Should you teach social and emotional skills to kids?
(CNN) – I remember my eighth-grade teacher, Sally Bashen, lighting up our young group of middle school girls.
We were amazed by how surprised the eighth-graders of London seemed to be by all the drama in their lives, and it was all put on stage that day. Everyone was a diva and hated being told what to do. It seemed obvious that we needed a program to help us become world-class celebrities. So that’s how Social and Emotional Learning (SEL) was born.
It all started with my mom, who was a strong supporter of school books and a strong advocate for SEL for her girls. She’d started studying the issue and saw SEL as a tool for success. She was concerned about their performance in grades and in college and their ability to be a positive influence on their younger sisters, so she made this a priority.
In 1998, Sally organized a SEL program for the girls in my elementary school at a cost of around $2,000. It was part of a curriculum that taught the girls about empathy, citizenship, confidence and mutual respect. We set down routines. We didn’t use one piece of age-specific information. The girls learned empathy by sharing if they disagreed with a classmate and remembering that everyone deserves to feel safe.
I remember what a blessing that program was to our school. Of course, it came at a cost, but we should all be grateful for that opportunity. It didn’t stop there, though, as the girls learned about the pitfalls of peer pressure and about how to negotiate that conflict rather than raise the roof or smashing windows.
SEL is big business now. Every school in America has a school psychologist, and we teach it to students in high school, college and professional development. The theory is that social and emotional well-being is a skill you learn if you practice it. If you don’t have the skills to be a self-disciplined adult, you will have difficulties succeeding in school or in life. When people can’t handle conflict and sit there in fear and embarrassment, they don’t thrive.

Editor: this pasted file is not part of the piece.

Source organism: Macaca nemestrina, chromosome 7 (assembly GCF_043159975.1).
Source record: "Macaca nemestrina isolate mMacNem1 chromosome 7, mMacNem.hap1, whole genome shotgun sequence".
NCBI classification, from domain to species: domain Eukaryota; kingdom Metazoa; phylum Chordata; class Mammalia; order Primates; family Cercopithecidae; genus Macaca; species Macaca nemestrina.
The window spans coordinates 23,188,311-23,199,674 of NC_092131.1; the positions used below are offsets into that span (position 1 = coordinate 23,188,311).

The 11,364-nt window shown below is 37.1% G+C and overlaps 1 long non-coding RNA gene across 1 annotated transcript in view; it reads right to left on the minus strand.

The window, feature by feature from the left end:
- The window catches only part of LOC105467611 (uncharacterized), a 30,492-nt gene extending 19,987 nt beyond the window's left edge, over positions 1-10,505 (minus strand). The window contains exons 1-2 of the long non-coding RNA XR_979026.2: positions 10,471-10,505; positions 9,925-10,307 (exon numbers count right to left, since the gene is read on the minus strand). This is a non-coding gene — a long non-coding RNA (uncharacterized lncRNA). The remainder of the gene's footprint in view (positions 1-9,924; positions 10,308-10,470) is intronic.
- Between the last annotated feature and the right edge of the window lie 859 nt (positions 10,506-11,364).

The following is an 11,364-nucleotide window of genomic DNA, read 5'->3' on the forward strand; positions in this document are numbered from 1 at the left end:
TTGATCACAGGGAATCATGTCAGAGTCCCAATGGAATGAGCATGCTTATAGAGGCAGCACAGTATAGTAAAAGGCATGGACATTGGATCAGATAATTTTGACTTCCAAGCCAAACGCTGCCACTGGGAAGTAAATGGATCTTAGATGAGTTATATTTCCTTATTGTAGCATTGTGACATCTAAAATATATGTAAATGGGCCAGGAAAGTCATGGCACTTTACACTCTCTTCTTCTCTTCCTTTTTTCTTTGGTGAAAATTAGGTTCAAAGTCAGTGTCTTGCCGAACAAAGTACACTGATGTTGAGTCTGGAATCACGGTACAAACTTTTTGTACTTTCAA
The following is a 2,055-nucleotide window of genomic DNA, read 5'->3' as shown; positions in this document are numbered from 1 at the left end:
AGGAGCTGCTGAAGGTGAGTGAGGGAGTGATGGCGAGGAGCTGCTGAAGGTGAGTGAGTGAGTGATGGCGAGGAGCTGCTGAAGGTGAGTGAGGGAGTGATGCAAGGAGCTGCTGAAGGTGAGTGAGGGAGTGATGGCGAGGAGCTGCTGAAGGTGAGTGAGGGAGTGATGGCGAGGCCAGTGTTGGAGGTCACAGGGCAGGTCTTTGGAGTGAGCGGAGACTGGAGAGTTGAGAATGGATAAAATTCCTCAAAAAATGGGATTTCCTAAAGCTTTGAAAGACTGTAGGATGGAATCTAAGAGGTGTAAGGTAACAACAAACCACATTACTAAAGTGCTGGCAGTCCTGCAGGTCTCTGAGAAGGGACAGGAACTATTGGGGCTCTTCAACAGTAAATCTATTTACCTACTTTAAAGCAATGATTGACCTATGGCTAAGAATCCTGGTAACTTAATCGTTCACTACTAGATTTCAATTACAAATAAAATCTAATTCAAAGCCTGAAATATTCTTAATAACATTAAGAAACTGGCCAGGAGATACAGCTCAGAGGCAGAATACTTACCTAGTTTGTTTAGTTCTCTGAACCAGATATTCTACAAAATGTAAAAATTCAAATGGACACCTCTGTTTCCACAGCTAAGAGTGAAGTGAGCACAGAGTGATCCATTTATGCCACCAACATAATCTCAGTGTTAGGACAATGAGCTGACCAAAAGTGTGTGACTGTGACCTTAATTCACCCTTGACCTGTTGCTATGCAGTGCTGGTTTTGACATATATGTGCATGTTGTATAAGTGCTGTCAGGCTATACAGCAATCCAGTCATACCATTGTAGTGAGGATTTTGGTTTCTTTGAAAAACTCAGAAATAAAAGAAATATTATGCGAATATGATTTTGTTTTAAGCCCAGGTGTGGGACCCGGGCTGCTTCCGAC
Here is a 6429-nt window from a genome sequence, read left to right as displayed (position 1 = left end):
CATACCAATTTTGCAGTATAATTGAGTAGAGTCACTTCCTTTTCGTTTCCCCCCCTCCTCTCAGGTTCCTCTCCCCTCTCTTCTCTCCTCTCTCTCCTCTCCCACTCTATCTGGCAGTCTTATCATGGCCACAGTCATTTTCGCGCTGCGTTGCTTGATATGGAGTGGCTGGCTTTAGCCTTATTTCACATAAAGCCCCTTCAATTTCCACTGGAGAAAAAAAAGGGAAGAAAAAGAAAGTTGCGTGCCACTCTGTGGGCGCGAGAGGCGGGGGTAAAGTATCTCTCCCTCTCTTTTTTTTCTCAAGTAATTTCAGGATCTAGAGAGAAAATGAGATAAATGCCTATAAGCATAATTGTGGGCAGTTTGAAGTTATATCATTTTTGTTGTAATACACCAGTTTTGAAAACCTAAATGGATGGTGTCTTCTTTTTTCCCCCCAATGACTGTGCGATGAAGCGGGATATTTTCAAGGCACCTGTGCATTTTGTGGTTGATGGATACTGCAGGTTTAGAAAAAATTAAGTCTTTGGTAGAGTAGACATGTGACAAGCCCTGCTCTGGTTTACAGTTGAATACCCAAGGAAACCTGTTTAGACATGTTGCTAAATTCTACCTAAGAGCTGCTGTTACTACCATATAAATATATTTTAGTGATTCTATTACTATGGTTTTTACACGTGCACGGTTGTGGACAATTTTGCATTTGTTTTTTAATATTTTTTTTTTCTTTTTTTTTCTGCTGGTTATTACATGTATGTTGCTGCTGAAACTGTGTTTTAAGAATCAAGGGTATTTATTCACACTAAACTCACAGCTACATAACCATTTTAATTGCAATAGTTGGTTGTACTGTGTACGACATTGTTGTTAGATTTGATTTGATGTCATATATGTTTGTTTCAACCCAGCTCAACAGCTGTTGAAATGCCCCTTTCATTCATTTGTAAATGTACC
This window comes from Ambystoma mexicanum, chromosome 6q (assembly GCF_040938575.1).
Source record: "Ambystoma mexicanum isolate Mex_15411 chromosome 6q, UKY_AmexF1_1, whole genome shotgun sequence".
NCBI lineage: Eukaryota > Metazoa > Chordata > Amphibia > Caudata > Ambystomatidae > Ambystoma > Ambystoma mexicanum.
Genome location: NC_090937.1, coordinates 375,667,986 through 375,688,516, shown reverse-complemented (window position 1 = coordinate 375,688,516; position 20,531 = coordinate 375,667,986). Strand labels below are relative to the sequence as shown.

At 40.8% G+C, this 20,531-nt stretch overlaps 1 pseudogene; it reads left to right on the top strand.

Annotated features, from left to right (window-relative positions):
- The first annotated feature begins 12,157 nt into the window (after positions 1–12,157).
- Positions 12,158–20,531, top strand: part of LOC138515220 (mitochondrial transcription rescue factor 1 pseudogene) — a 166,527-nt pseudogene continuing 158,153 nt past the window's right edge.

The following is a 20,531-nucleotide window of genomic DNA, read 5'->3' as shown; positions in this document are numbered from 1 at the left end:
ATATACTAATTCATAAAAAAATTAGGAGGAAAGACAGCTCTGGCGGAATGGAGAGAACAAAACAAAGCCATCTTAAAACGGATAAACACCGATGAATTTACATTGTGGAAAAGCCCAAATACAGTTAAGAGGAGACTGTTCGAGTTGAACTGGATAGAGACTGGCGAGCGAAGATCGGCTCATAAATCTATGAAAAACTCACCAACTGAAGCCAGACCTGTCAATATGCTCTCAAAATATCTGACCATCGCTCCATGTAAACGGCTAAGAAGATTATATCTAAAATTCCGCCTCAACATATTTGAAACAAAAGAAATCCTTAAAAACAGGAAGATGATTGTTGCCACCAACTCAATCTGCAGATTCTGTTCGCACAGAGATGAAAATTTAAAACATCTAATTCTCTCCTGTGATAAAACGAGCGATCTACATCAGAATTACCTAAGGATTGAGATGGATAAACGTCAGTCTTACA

SEL can change lives. Studies have shown how important SEL is, and more than 60% of students told Kidsdata about how they improved their friendships through SEL. By contrast, 14% of parents said their kids hadn’t changed in a single year. More than half (51%) said they didn’t know their children had improved in any area.
It turns out, kids are learning to be more self-disciplined and understanding the value of fairness. They know who they can and can’t trust and when other people’s behavior is unfair. They are more likely to participate in meaningful conversations in class and in the cafeteria. And they feel more powerful in the classroom and in their community.
So if SEL is such a great idea, why aren’t there more teachers who are ready to teach it?
I got to thinking about this over the holidays. I had a movie screening in New York. Two ladies from Hollywood were there: Barbra Streisand and Natalie Portman. They sat in the front row, barely moving. They hardly noticed the movie. When the lights came up, people were still filing out of the theater. But the ladies were glued to their phones.
It took them three hours to scroll through an Instagram account with selfies from faraway places. They couldn’t afford to be bothered by a movie. They weren’t learning social and emotional skills. Even though they had the resources, the opportunities weren’t there. Social and emotional skills aren’t just important when your friends disappear. They’re important when you’re 21 and thinking about starting a family. They are important when you’re 50 and you don’t want to lose your skills because you’re too young to use them.
Do we want to teach self-discipline and communication skills or allow ourselves to be distracted by Instagram posts? Every parent should be thinking about that and wonder how to make SEL a priority. It’s not a luxury; it’s a right. And it’s much easier to have success in life and school if you can succeed because you have all of your tools.
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